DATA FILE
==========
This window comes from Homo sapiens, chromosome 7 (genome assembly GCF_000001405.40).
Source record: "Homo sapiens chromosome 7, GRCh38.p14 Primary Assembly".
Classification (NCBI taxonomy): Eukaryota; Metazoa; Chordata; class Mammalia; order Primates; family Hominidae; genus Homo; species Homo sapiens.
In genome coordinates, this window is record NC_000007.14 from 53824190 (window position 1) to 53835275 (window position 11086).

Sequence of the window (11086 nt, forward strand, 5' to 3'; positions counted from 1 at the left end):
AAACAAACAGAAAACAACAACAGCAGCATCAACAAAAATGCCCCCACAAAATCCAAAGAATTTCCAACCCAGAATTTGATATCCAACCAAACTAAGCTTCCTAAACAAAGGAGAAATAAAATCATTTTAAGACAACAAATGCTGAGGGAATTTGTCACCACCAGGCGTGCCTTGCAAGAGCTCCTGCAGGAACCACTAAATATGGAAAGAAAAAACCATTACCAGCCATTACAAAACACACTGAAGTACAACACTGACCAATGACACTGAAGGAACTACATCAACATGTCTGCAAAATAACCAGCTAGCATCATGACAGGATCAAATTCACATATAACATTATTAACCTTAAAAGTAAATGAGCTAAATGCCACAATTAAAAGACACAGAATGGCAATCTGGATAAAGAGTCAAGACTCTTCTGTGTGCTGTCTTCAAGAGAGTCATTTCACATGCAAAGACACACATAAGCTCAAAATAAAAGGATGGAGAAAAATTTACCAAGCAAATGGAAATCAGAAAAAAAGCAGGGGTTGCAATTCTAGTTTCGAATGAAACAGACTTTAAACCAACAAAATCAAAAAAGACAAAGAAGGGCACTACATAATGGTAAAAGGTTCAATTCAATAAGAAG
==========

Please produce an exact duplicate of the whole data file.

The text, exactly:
This window comes from Homo sapiens, chromosome 7 (genome assembly GCF_000001405.40).
Source record: "Homo sapiens chromosome 7, GRCh38.p14 Primary Assembly".
Classification (NCBI taxonomy): Eukaryota; Metazoa; Chordata; class Mammalia; order Primates; family Hominidae; genus Homo; species Homo sapiens.
In genome coordinates, this window is record NC_000007.14 from 53824190 (window position 1) to 53835275 (window position 11086).

Sequence of the window (11086 nt, forward strand, 5' to 3'; positions counted from 1 at the left end):
AAACAAACAGAAAACAACAACAGCAGCATCAACAAAAATGCCCCCACAAAATCCAAAGAATTTCCAACCCAGAATTTGATATCCAACCAAACTAAGCTTCCTAAACAAAGGAGAAATAAAATCATTTTAAGACAACAAATGCTGAGGGAATTTGTCACCACCAGGCGTGCCTTGCAAGAGCTCCTGCAGGAACCACTAAATATGGAAAGAAAAAACCATTACCAGCCATTACAAAACACACTGAAGTACAACACTGACCAATGACACTGAAGGAACTACATCAACATGTCTGCAAAATAACCAGCTAGCATCATGACAGGATCAAATTCACATATAACATTATTAACCTTAAAAGTAAATGAGCTAAATGCCACAATTAAAAGACACAGAATGGCAATCTGGATAAAGAGTCAAGACTCTTCTGTGTGCTGTCTTCAAGAGAGTCATTTCACATGCAAAGACACACATAAGCTCAAAATAAAAGGATGGAGAAAAATTTACCAAGCAAATGGAAATCAGAAAAAAAGCAGGGGTTGCAATTCTAGTTTCGAATGAAACAGACTTTAAACCAACAAAATCAAAAAAGACAAAGAAGGGCACTACATAATGGTAAAAGGTTCAATTCAATAAGAAG